A poorly functioning thyroid gland can have a big impact on how one feels every day. Unfortunately thyroid problems often go overlooked, or are undetected due to lack of proper screening and testing. Many thyroid symptoms are often never addressed properly because they are considered ‘normal’ or thought to be caused by some other problem.
One common cause of an under active thyroid gland is a condition call Hashimoto’s Thyroiditis. Hashimoto’s is an autoimmune disease in which the immune system attacks the thyroid gland because it mistakenly recognizes the cells of the thyroid tissue as foreign and begins attacking and destroying them. When Hashimoto’s is present there’s an increase in a particular antibody called Thyroid Peroxidase or TPO, this is often overlooked because it’s not properly screened for as many medical providers only check one lab, TSH (Thyroid Stimulating Hormone). Proper testing for Hashimoto’s should include: TSH, Free T3 and TPO. It’s possible that the TSH and Free T3 will fall into ‘normal’ ranges and only TPO will be elevated, if it’s not checked however then the condition may go undetected.
Thyroid hormone is a metabolic hormone secreted by the thyroid gland that regulates: temperature, metabolism, cerebral function, and energy. It increases fat breakdown resulting in weight loss as well as lower cholesterol. It protects against: cardiovascular disease, cognitive impairment, memory loss, and fatigue and weight gain. There are many symptoms associated with thyroid deficiency: weak, cold, tired, fatigued, thin hair, thin skin, thin nails, weight gain, increased body fat, loss of energy and motivation, loss of cognition, memory, mood, poor sense of well-being. Common causes of thyroid deficiency: over time the amount of thyroid hormone decreases secondary to decreased production by the gland, decreased conversion of T4 to T3, and less effectiveness at the receptor sites causing low thyroid symptoms in spite of “normal” blood levels.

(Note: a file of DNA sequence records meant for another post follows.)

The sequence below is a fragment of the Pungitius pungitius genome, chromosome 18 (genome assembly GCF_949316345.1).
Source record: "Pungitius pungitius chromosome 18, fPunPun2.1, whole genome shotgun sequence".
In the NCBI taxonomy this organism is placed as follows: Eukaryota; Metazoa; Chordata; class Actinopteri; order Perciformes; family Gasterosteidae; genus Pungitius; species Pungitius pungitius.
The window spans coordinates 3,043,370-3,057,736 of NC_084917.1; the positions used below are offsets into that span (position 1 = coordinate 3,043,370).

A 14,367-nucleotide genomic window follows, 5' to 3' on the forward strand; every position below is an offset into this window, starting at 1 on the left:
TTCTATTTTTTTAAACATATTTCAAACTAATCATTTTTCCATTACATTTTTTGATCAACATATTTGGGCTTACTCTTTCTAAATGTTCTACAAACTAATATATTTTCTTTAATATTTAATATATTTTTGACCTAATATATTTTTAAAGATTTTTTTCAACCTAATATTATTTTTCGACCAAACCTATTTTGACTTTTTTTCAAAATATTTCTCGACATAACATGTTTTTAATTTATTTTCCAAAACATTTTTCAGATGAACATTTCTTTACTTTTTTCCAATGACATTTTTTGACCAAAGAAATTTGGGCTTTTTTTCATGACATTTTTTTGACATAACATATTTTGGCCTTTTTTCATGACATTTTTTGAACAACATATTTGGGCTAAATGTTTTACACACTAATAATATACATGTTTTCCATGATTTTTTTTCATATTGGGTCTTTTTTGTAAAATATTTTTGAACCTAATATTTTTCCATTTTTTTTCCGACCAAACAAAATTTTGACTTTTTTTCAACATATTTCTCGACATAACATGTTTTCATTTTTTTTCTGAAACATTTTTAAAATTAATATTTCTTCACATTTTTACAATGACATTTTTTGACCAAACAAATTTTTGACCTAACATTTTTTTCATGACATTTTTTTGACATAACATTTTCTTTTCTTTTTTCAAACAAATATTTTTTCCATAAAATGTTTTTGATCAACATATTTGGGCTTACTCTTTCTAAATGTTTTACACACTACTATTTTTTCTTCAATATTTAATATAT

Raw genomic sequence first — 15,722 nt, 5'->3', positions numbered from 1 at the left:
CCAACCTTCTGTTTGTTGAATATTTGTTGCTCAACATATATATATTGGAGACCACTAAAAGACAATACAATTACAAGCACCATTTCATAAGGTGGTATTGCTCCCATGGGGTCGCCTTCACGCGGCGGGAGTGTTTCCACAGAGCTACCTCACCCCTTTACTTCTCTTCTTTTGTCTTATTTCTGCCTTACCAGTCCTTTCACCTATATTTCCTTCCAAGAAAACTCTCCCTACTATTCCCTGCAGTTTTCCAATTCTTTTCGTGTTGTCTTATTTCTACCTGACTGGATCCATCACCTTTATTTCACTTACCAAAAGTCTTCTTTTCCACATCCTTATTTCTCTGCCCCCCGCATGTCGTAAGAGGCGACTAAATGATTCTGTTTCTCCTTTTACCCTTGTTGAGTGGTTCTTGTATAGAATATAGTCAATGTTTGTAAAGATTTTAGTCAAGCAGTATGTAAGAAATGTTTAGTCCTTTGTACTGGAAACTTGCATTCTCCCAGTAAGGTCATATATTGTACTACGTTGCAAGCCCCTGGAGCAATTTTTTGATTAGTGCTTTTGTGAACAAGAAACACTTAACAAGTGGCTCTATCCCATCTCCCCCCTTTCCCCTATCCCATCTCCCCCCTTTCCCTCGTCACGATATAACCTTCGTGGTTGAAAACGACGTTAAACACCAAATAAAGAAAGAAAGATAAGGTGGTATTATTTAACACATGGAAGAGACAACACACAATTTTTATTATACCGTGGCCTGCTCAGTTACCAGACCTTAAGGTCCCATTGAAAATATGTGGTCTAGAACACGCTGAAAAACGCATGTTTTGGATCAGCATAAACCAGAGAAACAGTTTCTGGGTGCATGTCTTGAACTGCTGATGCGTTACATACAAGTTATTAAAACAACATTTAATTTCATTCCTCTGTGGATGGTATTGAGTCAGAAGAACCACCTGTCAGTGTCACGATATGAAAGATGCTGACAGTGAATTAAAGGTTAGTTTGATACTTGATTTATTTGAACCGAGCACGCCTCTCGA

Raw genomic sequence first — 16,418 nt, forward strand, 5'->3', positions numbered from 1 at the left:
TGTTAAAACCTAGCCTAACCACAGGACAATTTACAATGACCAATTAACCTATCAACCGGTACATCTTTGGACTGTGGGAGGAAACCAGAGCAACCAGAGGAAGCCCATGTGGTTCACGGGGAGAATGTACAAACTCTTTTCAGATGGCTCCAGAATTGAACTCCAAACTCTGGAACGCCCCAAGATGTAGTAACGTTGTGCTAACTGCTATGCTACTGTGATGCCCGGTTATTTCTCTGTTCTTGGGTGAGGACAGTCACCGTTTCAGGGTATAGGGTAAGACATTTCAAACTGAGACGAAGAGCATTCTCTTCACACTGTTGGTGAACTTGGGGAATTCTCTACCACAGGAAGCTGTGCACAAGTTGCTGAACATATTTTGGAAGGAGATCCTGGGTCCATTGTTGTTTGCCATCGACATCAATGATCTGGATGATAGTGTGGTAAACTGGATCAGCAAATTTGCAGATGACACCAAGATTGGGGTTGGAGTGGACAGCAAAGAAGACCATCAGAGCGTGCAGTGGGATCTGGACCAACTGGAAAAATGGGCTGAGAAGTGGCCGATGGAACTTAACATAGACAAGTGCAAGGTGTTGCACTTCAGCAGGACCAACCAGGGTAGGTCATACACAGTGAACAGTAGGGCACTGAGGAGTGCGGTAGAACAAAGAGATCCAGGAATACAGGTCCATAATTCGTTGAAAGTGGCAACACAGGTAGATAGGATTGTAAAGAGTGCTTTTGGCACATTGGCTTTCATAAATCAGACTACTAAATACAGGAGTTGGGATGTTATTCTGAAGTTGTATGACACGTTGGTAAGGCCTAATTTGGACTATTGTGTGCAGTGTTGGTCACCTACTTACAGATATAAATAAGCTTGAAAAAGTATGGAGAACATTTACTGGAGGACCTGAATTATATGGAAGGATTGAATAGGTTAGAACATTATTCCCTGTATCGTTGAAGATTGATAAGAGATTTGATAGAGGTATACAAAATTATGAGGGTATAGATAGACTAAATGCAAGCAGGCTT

If you feel your thyroid may be holding you back, be sure to get the proper testing, as “normal” isn’t always normal without looking at the big picture. Doctors and other medical providers are taught to ‘treat the patient’ not just the paperwork, so also be sure to thoroughly explain all of your symptoms to them, so they can make the proper decisions for managing your possible thyroid problems.
For more information on the thyroid gland and management visit: http://www.coloradooptimalhealth.com/thyroid/
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